The 3rd installment from an enlightening study of 20-year-olds and their attitudes, behaviors, and feelings about their world and future.
This release examines Brand Affinities. Which brands and categories do 20-year-olds connect best with and what is driving that connection? What gets a brand on a “top 5 favorite” list?
A brand, whose “truth” someone simply connects with on a personal, emotional, visceral – human – level. The “Brand Truth.” They hear the name; they see the logo; they have a consistently positive experience and they just know the brand “gets” them. And they are loyal to the brand for it. That’s brand affinity.
We asked 20-year-old men and women – 210 of them from across the country – what their top 5 favorite brands are – no limits, no categories, just across-the-board favorites. We got an avalanche of answers – some 266 different brand mentions. Maybe that speaks to an overall inconsistency, lack of loyalty or ability to penetrate – or perhaps it reflects a fierce individuality across the cohort.
But it most certainly speaks to the massive choices that the 20-year-old consumer has across a wide range of categories and importantly, to an amazing strength and dominance of those five brands that made the list as the “G.O.A.T.” (“greatest of all time”) among this valuable, often mysterious and complex demographic.
Footwear-Fashion brands have a big footprint
With two brands dominating the top five favorites in this category, the lines blur between fashion and athletic functionality. This underscores the connection 20-year-olds have with what they wear and how that conveys who they are, how they are perceived and even what and who they support and believe in. But performance doesn’t take a backseat. These brands also DO it.
Nike “Just did it!”
It was the single most-often mentioned brand of the 266 total brands named overall, capturing the top spot in 20-year-olds’ hearts. This is a testament to the brand’s ability to stay relevant – or in Gen-Z slang, “sick” or “hard” – across generations. A brand born in the early 70’s, Nike quickly established relevance with Gen X as a brand that helps empower, inspire, and achieve. Millennials continued to carry the Nike torch. Now the world’s largest sportswear manufacturer has clearly achieved a strong foothold as a favorite of Gen Z for its functionality, quality, leadership and follow-through.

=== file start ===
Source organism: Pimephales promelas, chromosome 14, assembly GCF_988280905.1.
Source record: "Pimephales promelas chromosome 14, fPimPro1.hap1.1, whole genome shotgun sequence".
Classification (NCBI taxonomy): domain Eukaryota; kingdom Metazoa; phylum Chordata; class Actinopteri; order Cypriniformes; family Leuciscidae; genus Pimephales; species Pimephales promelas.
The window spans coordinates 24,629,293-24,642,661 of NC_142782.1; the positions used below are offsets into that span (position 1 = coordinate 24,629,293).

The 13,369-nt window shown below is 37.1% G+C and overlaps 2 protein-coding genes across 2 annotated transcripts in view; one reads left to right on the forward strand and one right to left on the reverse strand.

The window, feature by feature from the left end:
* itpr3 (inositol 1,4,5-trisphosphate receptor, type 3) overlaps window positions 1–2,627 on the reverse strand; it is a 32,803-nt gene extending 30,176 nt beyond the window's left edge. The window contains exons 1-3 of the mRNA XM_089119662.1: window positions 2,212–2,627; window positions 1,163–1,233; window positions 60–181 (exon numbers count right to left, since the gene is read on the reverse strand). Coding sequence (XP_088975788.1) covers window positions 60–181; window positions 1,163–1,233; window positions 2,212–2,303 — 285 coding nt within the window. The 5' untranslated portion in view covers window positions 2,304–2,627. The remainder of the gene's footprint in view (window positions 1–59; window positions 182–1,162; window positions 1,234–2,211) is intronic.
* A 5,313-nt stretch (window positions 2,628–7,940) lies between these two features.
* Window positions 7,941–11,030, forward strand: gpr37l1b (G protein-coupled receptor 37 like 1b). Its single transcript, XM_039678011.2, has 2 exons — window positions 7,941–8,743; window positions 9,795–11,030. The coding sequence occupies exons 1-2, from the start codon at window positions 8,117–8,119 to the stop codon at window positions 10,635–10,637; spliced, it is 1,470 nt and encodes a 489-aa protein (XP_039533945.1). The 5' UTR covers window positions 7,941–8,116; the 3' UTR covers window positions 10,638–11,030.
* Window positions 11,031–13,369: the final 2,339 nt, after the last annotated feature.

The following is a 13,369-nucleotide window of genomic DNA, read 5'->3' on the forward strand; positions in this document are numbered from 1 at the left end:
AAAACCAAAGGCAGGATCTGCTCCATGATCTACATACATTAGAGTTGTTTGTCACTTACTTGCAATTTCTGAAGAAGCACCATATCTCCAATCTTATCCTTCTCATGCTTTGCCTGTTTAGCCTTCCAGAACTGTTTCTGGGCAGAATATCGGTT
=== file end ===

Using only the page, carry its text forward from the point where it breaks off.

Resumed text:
- “The reason I like Nike is because the company talks about what you can do and then makes quality products to help you do it.” – Laura
- “I just always love Nike for sports I play, like softball. It looks good, and it’s always good quality clothing.” – Lisa
- “When it comes to sports stuff or athletic, I really only use Nike. And that’s just because like I like the brand and the quality is good. – Catherine
- “You know, getting gear from Nike, wearing Nike stuff constantly. I’ve kind of been raised by that and I’ve been so used to it. I’ve become accustomed to it and now I just, I can’t see myself wearing anything else.” – Pont
The three stripes take #3:
Adidas, the arch-rival of Nike and the second largest manufacturer of sportswear in the world, also has managed to transcend generations and achieve saliency among today’s 20-year-olds. It was the third most mentioned “Top 5” brand.
Tech and digital brands round out the Top 5 favorites